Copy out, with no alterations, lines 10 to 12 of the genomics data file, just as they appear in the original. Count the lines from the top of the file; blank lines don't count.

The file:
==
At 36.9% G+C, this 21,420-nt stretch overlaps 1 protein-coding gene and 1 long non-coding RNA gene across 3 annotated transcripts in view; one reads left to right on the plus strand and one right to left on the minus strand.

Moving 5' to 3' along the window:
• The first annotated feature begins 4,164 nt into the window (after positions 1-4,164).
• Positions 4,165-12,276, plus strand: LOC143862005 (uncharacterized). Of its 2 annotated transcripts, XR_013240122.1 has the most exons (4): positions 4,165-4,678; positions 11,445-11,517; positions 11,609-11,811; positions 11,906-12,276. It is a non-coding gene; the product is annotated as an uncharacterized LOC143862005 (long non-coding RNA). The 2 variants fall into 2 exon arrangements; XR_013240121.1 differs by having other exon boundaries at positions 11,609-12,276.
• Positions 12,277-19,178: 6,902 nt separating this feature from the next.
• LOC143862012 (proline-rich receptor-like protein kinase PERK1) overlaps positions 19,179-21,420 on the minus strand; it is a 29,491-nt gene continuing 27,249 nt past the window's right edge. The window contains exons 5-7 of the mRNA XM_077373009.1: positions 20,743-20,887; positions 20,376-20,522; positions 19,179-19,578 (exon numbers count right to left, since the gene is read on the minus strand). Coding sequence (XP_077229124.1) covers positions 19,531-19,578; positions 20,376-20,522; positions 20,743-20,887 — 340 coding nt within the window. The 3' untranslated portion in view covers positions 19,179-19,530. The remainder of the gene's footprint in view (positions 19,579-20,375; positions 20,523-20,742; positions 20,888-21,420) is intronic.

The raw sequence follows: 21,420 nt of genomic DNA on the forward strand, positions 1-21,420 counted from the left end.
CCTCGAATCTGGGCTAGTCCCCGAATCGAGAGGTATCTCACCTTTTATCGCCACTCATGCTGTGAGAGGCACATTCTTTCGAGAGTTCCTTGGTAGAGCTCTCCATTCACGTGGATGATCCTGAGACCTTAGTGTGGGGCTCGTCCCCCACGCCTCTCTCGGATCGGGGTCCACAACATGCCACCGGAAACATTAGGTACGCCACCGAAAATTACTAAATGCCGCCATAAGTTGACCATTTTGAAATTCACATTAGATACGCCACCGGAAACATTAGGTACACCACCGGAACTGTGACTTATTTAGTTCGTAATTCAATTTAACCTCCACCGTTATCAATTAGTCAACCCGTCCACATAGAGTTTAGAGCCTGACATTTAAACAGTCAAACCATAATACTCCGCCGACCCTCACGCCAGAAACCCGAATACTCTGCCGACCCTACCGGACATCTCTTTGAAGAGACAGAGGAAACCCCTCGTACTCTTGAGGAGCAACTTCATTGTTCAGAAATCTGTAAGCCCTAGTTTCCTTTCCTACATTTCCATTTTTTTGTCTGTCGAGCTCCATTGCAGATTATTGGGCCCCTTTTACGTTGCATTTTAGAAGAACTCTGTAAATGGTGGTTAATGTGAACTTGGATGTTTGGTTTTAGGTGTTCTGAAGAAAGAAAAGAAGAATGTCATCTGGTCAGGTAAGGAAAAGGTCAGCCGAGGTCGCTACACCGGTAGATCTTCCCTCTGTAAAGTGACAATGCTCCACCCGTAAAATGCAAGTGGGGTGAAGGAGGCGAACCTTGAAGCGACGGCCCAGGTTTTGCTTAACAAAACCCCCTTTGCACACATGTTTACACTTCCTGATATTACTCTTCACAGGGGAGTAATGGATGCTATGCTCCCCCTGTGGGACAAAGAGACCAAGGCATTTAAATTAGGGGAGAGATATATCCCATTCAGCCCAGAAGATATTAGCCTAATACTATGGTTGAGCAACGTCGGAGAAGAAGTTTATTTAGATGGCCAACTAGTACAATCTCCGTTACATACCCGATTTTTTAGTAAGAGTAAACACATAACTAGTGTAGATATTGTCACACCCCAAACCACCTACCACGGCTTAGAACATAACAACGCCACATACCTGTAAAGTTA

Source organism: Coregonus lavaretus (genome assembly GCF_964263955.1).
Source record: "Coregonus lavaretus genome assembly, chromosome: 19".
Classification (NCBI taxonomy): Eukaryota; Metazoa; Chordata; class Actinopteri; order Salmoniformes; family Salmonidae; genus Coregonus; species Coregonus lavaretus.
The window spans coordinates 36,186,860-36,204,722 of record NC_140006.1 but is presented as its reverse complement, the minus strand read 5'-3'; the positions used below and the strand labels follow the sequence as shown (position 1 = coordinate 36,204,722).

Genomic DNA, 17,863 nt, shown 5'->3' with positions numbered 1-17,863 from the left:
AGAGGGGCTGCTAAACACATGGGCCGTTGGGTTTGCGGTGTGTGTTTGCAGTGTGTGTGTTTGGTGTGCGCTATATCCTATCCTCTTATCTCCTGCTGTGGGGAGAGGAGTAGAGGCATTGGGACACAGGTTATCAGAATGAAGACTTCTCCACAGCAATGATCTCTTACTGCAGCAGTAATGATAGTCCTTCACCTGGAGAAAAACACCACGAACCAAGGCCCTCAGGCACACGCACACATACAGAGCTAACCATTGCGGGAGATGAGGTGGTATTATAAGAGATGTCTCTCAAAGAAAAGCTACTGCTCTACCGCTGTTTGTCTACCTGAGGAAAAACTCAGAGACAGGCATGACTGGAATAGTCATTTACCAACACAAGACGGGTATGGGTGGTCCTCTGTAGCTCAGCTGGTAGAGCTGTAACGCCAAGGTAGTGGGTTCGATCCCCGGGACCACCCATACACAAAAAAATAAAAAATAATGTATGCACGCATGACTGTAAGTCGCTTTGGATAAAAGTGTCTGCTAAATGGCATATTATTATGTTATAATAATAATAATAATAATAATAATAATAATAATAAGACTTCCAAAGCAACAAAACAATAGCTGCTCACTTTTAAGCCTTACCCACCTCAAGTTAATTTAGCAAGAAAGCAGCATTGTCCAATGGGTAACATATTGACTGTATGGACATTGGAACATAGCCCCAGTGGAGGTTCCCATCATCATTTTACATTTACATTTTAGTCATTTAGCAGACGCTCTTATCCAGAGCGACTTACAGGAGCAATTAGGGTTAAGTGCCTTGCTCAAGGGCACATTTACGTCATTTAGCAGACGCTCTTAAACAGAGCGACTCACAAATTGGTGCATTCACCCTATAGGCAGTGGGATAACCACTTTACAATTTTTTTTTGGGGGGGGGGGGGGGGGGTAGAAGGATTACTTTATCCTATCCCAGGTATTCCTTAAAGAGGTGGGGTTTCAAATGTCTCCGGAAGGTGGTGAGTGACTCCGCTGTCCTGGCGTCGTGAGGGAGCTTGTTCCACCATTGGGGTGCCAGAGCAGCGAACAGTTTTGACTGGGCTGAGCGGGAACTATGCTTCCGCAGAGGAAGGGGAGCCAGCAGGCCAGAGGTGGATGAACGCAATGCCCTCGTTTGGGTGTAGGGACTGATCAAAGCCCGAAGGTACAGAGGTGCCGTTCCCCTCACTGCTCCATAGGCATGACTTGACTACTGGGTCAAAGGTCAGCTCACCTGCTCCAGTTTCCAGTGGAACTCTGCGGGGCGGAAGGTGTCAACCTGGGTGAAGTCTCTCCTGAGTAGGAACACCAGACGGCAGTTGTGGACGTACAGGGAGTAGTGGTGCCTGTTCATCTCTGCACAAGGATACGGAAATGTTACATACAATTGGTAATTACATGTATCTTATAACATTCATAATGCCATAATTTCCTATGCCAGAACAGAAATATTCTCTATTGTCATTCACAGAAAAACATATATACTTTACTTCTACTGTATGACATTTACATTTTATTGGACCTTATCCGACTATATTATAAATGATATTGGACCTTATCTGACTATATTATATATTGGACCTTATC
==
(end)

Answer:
Source record: "Coregonus lavaretus genome assembly, chromosome: 19".
Classification (NCBI taxonomy): Eukaryota; Metazoa; Chordata; class Actinopteri; order Salmoniformes; family Salmonidae; genus Coregonus; species Coregonus lavaretus.
The window spans coordinates 36,186,860-36,204,722 of record NC_140006.1 but is presented as its reverse complement, the minus strand read 5'-3'; the positions used below and the strand labels follow the sequence as shown (position 1 = coordinate 36,204,722).